Red Cliff: Part I [Chi bi] (2008) | Red Cliff: Part II [Chi bi xia: Jue zhan tian xia] (2009)
Reviewed by Robert Hood
After a long career in Hong Kong cinema, director John Woo made his name worldwide through what has affectionately been dubbed “Gun Fu” — highly stylized, even ritualized, crime/actioners such as Hard Boiled (1992), Hard Target (1993), Broken Arrow (1996), Face/Off (1997), Mission: Impossible II (2000) and Hostage (2002). These films feature such recognisable stylistic elements as slow-motion action sequences, tightly choreographed shoot-outs that become the visual equivalent of Hong Kong-style sword-fights, doves in flight across the foreground of fights, and “stalemate” confrontations.
Red Cliff represents Woo’s first return to Chinese cinema since he went Hollywood in the early 1990s — and frankly it is a spectacular one, modern in sensibility while being remarkably traditional, less Woo-like than his trademark gritty urban thrillers, yet displaying all his visual skills. It is also the most expensive film ever made in China. Released to enormous success as two films running nearly 5 hours in its homeland — and in that form eclipsing the previous box-office front-runner, Titanic — it was subsequently edited down for US release to a single film of about 148 minutes, thus making accommodation for shorter attention spans and the West’s penchant for breathless pacing.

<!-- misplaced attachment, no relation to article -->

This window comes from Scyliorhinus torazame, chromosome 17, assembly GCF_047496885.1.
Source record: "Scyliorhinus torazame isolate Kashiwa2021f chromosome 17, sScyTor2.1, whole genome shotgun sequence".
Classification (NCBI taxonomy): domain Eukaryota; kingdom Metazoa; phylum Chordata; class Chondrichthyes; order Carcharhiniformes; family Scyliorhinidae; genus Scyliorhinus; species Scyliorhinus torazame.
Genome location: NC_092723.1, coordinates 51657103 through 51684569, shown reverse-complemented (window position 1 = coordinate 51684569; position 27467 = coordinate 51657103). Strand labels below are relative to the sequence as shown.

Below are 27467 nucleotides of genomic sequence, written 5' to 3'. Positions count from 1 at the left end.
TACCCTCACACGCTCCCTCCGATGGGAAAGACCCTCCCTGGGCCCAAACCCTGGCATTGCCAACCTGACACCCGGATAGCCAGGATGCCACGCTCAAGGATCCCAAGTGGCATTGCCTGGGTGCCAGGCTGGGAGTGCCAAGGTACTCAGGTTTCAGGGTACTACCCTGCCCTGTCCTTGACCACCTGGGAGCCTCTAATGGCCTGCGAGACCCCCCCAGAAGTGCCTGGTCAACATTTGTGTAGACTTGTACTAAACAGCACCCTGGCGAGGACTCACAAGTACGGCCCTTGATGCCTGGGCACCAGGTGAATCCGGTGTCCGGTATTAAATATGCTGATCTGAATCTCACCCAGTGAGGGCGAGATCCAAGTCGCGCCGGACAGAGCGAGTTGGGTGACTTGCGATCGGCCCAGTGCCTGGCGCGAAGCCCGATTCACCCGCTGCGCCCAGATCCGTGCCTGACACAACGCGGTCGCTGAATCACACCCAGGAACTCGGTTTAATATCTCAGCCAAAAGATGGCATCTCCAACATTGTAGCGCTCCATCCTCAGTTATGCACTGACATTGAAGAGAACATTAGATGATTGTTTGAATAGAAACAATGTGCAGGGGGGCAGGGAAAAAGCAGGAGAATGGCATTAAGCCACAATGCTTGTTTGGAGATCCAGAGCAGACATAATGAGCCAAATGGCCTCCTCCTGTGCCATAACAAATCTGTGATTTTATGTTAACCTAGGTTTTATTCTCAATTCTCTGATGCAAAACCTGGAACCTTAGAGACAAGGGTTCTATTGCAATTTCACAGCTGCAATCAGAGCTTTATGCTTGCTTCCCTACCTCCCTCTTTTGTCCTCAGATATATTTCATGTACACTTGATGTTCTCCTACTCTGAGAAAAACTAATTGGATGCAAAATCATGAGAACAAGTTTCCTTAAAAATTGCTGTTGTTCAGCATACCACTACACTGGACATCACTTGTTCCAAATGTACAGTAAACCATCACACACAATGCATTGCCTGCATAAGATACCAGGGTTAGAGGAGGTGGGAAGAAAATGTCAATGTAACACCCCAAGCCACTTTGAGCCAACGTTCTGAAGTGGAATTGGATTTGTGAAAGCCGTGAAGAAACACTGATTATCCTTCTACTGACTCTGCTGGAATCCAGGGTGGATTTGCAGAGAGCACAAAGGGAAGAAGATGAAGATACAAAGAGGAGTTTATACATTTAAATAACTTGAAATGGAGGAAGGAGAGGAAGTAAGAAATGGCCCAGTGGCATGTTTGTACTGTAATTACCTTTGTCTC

In this review I won’t be commenting on that “US Theatrical” single-film version, other than to say that, having viewed only the full two-film epic, I can see how it could be edited down to its more basic plot without much trouble. However, as what you’d lose would be atmosphere, character development and pacing, I’m not particularly convinced of its validity as an artistic decision. In a way, all the background detail and build-up is the point. Red Cliff is a vast historical epic, based on Romance of the Three Kingdoms [Sān guó yǎn yì] by Guanzhong Luoa — a classic Chinese novel that tells the story of the Battle of Red Cliffs (otherwise known as the Battle of Chibi), a turning point in Chinese history. The battle took place in 208 AD, and became legendary in China for much the same reason that the Battle of Thermopylae became recognized as an iconic moment in ancient Greek lore. In the latter case, a small alliance of Greeks led by the Spartan King Leonidas and his 300 Spartans stood up against the vast invading armies of Xerxes I of Persia. It was a battle impossible to win, but the heroism of hopeless defeat became a rallying cry for the Greeks in subsequent years.